England’s children’s commissioner says she will “go out and find” those not on school rolls.
An inquiry is being launched into children who are not attending school in the wake of national lockdowns, the children’s commissioner for England has said.
Dame Rachel de Souza said between 80,000 and 100,000 children were not on any school rolls at all.
“Literally, I am going to go out and find them,” she told BBC News.
The Department for Education (DfE) said its “top priority” was supporting children to attend school and college.
Dame Rachel told BBC Radio 4’s Woman’s Hour programme about 95% of children were usually in school at this time of year – but now, this figure was about 87%.
Some absences were down to illness and Covid, she said, but other children had simply failed to return following classroom closures during the pandemic.
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Some may have problems with anxiety and bullying, Dame Rachel said.
Others were “not even on any school roll” – and she would “go out and find them”.
“I am going to use the police, or the local safeguarding boards,” she said.
“We are going to find the children because I want to talk to them to ask them what’s going on and get them in.”
Dame Rachel, a former head teacher, said she was worried vulnerable children could fall into criminality.
School was the best place to keep children safe, she said, referring to the case of Arthur Labinjo-Hughes, who was tortured and killed by his father and stepmother during the first national lockdown.
A serious case review was launched into circumstances around the six-year-old’s death, after it emerged social workers had visited the house in the months before he died and found no cause for concern.
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Dame Rachel also said she had received commitment from Education Secretary Nadhim Zahawi to create a national database to see attendance data in real time.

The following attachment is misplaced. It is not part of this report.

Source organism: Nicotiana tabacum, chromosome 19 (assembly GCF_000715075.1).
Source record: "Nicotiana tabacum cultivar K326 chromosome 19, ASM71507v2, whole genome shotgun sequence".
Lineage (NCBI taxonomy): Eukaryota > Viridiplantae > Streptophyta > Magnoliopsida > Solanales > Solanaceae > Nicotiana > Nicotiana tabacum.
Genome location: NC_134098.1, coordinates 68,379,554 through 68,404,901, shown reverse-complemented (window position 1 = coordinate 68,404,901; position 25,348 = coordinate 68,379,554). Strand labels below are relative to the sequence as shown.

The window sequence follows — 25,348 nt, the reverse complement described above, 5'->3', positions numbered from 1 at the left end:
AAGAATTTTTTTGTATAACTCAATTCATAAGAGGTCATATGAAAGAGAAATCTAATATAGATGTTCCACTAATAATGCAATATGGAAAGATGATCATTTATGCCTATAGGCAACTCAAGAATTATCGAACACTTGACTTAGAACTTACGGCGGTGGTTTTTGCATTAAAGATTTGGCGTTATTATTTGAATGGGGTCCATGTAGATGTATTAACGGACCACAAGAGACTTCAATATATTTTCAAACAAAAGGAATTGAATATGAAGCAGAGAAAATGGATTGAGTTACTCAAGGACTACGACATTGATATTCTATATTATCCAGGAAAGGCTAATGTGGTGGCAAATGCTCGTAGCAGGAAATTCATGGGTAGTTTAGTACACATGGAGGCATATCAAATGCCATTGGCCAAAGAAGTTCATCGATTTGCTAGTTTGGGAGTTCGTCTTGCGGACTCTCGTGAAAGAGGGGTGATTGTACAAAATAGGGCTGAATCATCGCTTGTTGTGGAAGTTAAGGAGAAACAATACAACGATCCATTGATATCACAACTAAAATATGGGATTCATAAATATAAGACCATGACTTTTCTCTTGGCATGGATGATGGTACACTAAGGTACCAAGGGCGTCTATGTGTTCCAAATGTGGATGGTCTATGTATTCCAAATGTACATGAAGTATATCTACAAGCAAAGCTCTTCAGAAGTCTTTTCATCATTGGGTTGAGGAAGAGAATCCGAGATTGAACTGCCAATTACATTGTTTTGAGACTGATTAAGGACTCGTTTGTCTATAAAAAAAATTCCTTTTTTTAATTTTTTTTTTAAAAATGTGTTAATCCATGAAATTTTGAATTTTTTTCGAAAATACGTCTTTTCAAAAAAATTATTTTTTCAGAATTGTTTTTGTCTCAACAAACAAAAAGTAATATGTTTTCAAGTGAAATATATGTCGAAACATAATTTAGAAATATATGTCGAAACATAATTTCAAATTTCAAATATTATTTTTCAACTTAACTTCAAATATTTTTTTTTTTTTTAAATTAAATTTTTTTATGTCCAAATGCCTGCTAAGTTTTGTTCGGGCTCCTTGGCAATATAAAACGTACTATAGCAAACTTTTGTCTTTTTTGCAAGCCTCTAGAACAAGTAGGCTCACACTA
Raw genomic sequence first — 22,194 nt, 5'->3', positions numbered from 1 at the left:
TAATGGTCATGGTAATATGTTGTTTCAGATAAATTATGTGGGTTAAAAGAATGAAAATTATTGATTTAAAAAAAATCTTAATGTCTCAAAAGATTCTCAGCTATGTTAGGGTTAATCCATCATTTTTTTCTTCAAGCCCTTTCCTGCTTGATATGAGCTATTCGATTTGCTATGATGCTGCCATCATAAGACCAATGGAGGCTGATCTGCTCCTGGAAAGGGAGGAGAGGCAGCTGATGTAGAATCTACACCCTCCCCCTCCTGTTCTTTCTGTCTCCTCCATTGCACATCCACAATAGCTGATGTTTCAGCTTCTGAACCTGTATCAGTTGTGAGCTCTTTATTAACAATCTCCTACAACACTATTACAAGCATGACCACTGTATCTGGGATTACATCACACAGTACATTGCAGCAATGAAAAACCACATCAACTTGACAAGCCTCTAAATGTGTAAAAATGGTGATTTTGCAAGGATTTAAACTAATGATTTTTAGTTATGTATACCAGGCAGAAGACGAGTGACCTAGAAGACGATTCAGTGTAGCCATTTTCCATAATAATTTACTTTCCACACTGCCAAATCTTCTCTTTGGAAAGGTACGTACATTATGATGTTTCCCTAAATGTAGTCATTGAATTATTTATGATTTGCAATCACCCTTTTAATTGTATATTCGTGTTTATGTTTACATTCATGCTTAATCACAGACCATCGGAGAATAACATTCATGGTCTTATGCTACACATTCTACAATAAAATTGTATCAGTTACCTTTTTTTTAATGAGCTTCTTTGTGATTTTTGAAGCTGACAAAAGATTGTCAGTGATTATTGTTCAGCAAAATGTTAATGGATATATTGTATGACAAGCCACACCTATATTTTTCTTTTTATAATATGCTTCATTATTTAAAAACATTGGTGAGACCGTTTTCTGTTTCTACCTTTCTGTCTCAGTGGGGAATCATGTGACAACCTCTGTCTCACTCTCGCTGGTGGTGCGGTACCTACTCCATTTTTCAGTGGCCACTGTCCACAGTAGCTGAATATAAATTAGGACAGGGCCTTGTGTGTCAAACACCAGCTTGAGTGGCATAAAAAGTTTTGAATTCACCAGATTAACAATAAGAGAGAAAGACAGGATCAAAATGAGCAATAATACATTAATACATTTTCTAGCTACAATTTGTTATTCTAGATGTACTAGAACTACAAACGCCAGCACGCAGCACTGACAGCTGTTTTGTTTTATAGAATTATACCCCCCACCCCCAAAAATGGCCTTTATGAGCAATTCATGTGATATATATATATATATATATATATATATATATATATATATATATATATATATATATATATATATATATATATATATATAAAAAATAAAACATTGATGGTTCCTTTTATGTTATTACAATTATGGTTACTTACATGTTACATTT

“I know, and the DfE knows, how many – what percentage – of children are in school on a day-to-day basis, morning and afternoon session,” she said.
“We don’t know nationally if it’s the same children as yesterday – and that’s the problem.”
Dame Rachel said she had written to local authorities and safeguarding boards across England and was meeting with representatives from 10 local authorities on Wednesday.
“When I asked the 10 local authorities to send me very simple data [such as] how many children have you got in your area, how many children are not on roll, how many children are waiting for school places, they could not all give me that answer,” she said.
“I cannot believe that we can’t actually manage to find every child in this country.”
A DfE spokeswoman welcomed Dame Rachel’s support.
“Our top priority continues to be supporting all children to attend school or college,” she said.
National leaders were part of an “attendance alliance” aiming to “spread best practice [to] improve attendance right across the country”, the spokeswoman said.
“They will be responsible for making sure everyone working on the ground with children, as a teacher, football coach, mental-health worker or in any other role, has the tools and resources they need to break down barriers to children attending school,” she said.
“We welcome the children’s commissioner’s support with this work and will continue to prioritise taking action to make sure children have the opportunity to spend time in class with inspirational teachers and good friends – simply because it is the single most powerful tool at our disposal to make sure every child fulfils their potential.”
Source: Covid in schools: Inquiry launched to find 100,000 pupils absent in England – BBC News
The post Covid in schools: Inquiry launched to find 100,000 pupils absent in England first appeared on Education News.